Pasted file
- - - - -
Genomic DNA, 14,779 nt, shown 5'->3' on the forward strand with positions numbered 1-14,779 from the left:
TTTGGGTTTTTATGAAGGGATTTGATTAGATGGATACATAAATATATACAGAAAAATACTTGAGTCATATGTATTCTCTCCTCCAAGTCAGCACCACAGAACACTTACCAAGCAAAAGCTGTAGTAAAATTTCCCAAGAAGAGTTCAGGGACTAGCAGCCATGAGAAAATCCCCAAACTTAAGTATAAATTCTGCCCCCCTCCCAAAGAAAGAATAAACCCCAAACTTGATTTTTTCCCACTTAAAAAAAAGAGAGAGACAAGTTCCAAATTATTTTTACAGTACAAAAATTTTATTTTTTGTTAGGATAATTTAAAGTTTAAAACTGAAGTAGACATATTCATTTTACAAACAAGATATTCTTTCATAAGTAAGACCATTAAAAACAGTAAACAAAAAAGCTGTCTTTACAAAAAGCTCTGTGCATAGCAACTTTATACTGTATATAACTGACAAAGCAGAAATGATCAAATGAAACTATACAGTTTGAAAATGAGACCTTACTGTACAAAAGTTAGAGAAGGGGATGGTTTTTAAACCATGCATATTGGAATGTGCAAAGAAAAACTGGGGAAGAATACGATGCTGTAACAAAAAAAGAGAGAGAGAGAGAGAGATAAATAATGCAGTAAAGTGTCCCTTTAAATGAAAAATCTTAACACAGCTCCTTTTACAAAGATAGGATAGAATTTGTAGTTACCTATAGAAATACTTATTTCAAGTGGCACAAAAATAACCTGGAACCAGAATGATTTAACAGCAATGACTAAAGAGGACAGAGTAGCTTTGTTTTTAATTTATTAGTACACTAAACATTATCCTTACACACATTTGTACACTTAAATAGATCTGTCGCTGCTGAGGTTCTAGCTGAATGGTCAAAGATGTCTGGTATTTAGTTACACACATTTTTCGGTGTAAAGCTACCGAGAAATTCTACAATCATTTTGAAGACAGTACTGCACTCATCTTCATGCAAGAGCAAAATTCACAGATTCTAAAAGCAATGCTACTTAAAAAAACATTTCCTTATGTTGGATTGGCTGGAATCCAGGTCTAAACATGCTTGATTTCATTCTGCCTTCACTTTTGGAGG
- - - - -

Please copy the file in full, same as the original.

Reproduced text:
Genomic DNA, 14,779 nt, shown 5'->3' on the forward strand with positions numbered 1-14,779 from the left:
TTTGGGTTTTTATGAAGGGATTTGATTAGATGGATACATAAATATATACAGAAAAATACTTGAGTCATATGTATTCTCTCCTCCAAGTCAGCACCACAGAACACTTACCAAGCAAAAGCTGTAGTAAAATTTCCCAAGAAGAGTTCAGGGACTAGCAGCCATGAGAAAATCCCCAAACTTAAGTATAAATTCTGCCCCCCTCCCAAAGAAAGAATAAACCCCAAACTTGATTTTTTCCCACTTAAAAAAAAGAGAGAGACAAGTTCCAAATTATTTTTACAGTACAAAAATTTTATTTTTTGTTAGGATAATTTAAAGTTTAAAACTGAAGTAGACATATTCATTTTACAAACAAGATATTCTTTCATAAGTAAGACCATTAAAAACAGTAAACAAAAAAGCTGTCTTTACAAAAAGCTCTGTGCATAGCAACTTTATACTGTATATAACTGACAAAGCAGAAATGATCAAATGAAACTATACAGTTTGAAAATGAGACCTTACTGTACAAAAGTTAGAGAAGGGGATGGTTTTTAAACCATGCATATTGGAATGTGCAAAGAAAAACTGGGGAAGAATACGATGCTGTAACAAAAAAAGAGAGAGAGAGAGAGAGATAAATAATGCAGTAAAGTGTCCCTTTAAATGAAAAATCTTAACACAGCTCCTTTTACAAAGATAGGATAGAATTTGTAGTTACCTATAGAAATACTTATTTCAAGTGGCACAAAAATAACCTGGAACCAGAATGATTTAACAGCAATGACTAAAGAGGACAGAGTAGCTTTGTTTTTAATTTATTAGTACACTAAACATTATCCTTACACACATTTGTACACTTAAATAGATCTGTCGCTGCTGAGGTTCTAGCTGAATGGTCAAAGATGTCTGGTATTTAGTTACACACATTTTTCGGTGTAAAGCTACCGAGAAATTCTACAATCATTTTGAAGACAGTACTGCACTCATCTTCATGCAAGAGCAAAATTCACAGATTCTAAAAGCAATGCTACTTAAAAAAACATTTCCTTATGTTGGATTGGCTGGAATCCAGGTCTAAACATGCTTGATTTCATTCTGCCTTCACTTTTGGAGG